Dollop 43 – Nurses and Nebulous Science

Download the audio version of today’s Dollop here

It’s just gone 8am and I’m on the bus, heading to Middlesbrough for four hours of radio interviews. I used to regularly write blog posts on the bus when I did a daily commute to and from work, which involved a two hour journey each way. At that time, I think that this was one of the things that was keeping me sane, which is somewhat ironic given the absurd, crazy, ridiculous nonsense that I was writing about.

I am not properly awake yet. I am struggling to keep my eyes open, which granted isn’t really as much of an issue as it would be for most people. I read an article once that suggested that the brain could be at its most creative first thing in the morning; Something about still being in the alpha brain wave frequency, but don’t rely on me to be your science oracle. The disadvantage of writing blog posts on the bus is that I don’t have the same access to the Internet as usual, meaning that I can’t do some cursory Internet research, and then write about a subject as if I was an expert on that thing. These on-the-road Dollops have the potential to out me for the ignorant idiot that I am. I don’t think I’m doing a very good job of proving the study correct. I feel tired and my brain is foggy, although in fairness to the study, the test conditions were probably rather diffferent to this environment. I doubt any experiments relating to this idea took place on a freezing bus that’s been stopped at the same bus stop for fifteen minutes with the door open, because we’re ahead of schedule, which I think potentially would have put a different spin on the results.

It’s odd to consider, given how I feel now, that in about 90 minutes, we will be squatting in a cupboard singing. If you didn’t read or listen to yesterday’s Dollop, don’t worry, this is not some odd kinky thing I’m going to be getting up to; it’s just that the radio studio is the size of a tiny cupboard and there’s only one microphone, set on the desk at a fixed height, which the three of us have to squat at in order to sing.

Still, as grumpy and tired as I’m feeling right now, deep down I know that I am very lucky. I was speaking to a friend last night who works as a nurse and had just come off a thirteen hour gruelling shift, and she has to do the same today. It’s a thankless task much of the time, with worried family members of patients taking their frustrations and fear out on the you, not to mention people dying on you, which very rarely happens when we gig, apart from when Michael unwisely strives for that high note. But it’s clear that we have it easy in comparison. Although, you could argue that our jobs do tie in together. Someone dies on the ward, and we come along, see if they’ve done anything that we could write a folk song about. There’s nothing like a dead person with a story to get Sean’s heart racing, although hopefully not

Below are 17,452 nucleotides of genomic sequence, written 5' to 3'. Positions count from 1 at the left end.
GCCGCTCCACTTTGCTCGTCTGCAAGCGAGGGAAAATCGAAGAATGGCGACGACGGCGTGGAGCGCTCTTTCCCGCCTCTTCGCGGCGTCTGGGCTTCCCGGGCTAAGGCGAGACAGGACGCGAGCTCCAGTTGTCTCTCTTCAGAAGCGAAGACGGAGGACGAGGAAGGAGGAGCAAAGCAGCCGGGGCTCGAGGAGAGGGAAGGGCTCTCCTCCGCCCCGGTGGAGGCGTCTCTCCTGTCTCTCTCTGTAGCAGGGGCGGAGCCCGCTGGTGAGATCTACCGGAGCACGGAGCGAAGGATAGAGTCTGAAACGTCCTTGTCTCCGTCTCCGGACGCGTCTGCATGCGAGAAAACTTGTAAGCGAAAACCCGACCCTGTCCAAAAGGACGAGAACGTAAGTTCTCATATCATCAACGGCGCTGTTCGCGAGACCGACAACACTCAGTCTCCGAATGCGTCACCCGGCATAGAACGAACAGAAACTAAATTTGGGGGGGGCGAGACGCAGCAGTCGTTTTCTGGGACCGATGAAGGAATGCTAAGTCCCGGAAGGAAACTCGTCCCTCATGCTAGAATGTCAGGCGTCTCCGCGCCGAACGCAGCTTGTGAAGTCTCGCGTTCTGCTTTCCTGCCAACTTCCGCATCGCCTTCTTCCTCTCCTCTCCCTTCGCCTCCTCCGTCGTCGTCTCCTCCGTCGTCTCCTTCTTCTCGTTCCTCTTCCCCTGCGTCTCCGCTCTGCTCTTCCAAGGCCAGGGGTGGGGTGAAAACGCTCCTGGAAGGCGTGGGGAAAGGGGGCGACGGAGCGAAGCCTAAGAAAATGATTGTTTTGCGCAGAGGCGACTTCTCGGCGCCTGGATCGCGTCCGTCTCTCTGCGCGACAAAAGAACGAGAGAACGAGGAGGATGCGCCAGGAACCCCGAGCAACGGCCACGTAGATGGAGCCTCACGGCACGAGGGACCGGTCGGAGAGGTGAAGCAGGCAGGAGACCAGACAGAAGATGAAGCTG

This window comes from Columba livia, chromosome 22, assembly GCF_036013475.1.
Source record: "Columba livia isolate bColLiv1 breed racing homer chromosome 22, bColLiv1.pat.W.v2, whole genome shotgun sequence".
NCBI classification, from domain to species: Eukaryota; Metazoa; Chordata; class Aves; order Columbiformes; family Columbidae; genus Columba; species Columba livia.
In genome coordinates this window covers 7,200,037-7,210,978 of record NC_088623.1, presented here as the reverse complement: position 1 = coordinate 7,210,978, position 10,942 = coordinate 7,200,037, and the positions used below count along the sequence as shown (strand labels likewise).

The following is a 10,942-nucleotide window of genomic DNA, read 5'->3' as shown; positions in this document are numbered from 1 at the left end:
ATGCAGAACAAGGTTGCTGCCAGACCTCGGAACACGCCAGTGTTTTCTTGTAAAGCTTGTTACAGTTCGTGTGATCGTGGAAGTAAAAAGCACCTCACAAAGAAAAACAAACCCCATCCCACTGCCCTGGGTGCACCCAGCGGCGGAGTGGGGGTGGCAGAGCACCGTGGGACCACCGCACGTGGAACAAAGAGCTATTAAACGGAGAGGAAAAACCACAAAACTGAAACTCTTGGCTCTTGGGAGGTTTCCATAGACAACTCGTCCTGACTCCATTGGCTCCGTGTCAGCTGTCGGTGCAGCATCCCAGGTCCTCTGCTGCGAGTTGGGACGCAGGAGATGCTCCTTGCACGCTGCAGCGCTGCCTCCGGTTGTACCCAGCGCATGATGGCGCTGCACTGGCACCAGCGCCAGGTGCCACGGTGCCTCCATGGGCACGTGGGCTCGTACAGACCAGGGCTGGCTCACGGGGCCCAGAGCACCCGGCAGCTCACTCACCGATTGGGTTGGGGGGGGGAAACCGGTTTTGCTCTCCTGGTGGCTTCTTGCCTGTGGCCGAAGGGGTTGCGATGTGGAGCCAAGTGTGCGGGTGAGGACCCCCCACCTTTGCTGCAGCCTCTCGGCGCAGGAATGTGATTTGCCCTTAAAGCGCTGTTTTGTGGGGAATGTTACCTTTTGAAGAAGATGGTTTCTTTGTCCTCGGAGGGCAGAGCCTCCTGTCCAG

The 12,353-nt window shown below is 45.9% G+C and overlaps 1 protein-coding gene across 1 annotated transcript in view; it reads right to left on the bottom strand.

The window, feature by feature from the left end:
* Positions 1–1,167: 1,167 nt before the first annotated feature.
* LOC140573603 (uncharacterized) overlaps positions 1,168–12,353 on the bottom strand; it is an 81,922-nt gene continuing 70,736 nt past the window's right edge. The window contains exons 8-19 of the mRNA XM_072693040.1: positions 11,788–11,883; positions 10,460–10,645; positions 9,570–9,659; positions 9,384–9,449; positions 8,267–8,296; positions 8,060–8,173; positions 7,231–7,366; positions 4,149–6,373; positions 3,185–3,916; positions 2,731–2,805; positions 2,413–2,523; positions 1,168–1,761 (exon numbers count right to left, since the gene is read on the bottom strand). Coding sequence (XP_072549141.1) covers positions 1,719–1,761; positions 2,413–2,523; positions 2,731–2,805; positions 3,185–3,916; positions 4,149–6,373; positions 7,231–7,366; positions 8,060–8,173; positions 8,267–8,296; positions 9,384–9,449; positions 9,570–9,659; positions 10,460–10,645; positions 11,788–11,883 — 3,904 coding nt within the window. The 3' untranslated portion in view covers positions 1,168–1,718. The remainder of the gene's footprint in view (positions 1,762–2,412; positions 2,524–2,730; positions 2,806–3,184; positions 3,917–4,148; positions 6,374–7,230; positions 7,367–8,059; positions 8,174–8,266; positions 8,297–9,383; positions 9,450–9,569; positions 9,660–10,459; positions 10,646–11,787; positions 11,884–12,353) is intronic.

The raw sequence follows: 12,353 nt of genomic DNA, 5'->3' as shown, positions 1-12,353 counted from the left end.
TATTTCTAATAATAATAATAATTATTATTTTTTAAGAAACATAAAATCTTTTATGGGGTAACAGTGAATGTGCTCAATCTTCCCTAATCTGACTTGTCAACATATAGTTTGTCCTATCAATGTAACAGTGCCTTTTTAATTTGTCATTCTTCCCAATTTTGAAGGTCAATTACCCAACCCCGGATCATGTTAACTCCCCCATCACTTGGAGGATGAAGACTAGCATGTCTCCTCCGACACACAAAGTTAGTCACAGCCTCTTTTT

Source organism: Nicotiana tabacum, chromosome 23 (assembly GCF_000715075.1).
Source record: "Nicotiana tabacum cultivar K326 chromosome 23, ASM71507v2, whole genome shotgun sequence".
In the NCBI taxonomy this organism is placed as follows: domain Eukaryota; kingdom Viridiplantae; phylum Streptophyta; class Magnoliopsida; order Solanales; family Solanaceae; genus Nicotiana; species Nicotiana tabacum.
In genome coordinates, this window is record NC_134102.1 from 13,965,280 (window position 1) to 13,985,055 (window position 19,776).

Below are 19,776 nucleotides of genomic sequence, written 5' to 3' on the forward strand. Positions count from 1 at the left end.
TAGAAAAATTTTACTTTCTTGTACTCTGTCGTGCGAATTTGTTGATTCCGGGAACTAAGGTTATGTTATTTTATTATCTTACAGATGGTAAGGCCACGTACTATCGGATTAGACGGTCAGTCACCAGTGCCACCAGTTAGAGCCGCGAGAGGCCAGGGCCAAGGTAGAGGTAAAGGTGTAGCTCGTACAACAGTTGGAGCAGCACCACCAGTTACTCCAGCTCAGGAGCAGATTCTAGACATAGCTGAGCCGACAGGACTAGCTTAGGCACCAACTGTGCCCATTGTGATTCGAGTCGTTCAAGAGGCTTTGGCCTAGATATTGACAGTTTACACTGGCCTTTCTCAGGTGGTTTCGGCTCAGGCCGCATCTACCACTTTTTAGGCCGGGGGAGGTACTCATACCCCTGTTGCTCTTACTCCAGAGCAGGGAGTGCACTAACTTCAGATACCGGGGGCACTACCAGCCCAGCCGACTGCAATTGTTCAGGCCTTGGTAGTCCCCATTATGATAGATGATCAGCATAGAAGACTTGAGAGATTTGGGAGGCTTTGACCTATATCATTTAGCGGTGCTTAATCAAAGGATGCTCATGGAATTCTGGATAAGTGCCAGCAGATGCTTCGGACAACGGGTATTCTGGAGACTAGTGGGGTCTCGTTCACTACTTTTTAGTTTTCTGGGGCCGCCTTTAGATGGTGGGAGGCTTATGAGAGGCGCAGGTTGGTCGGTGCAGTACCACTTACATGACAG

racing at a speed that would require him to need a nurse. At which point, another folk songwriter would be set to standby in case they needed to write a ballad about Sean. Although has he really done anything of note to write a ballad about? Whereas me, on the other hand: people will be singing ballads about my harrowing 365 consecutive daily blogging project for centuries.

“Is it true granddad? What they sing about? Is it all really true?”

“Aye lad. Just type David Eagle Blind into Google and you’ll find him. I remember my dad reading David’s Daily Digital Dollop to me every bed time. My favourites were his stories about his kettle. I’ll never forget the day when he read me David’s Dollop called, Young Hungarian Fat Gay Boys And watery Cat Faeces. That was a real right of passage. He read it to me, and said, “you’re a man now son, a real man”. But you’re a bit too young for that one. Maybe when you’re six.”

Tomorrow we set off to Manchester from Hartlepool at 630 in the morning. We’re doing a singing workshop between 10 and 3, and then heading to play a gig in Manchester on the evening. So it’ll be another early morning writing session for me as I try to type up the Dollop in the van on the way to Manchester. This will be somewhat of a physical and spacial challenge, as our van doesn’t afford the three of us much room. In order for whoever is driving to change gear, they have to put their hand between the legs of the person next to them, or at least that’s what they tell me anyway. There is also no elbow space between the two passengers, and so it will be nearly physically impossible to type, not to mention trying to find the energy and inspiration to write at 630 in the morning, after only a few hours sleep the night before. I also need to find somewhere to record the audio version. But, when I took on this challenge I knew that these issues would exist. My challenge is to write, record and publish a blog post and podcast everyday, regardless of how busy we are and any practical problems. And if that means elbowing Sean or Michael repeatedly in the ribs then so be it. They should consider it an honour to be physically abused for such a noble and important reason.

Facebook Comments

8 thoughts on “Dollop 43 – Nurses and Nebulous Science

    • Well, you say lovely, I say honoured. Every painful elbow to the ribs should be a reminder of how fortunate they are to be so closely involved in the process of genius creation. They are all hoping that I’ll pay them handsomely for their role, when I make my fortune from the TV adaptation of these Dollops. I will let you decide whether I am being sarcastic or delusionally arrogant.

Leave a Reply

Your email address will not be published.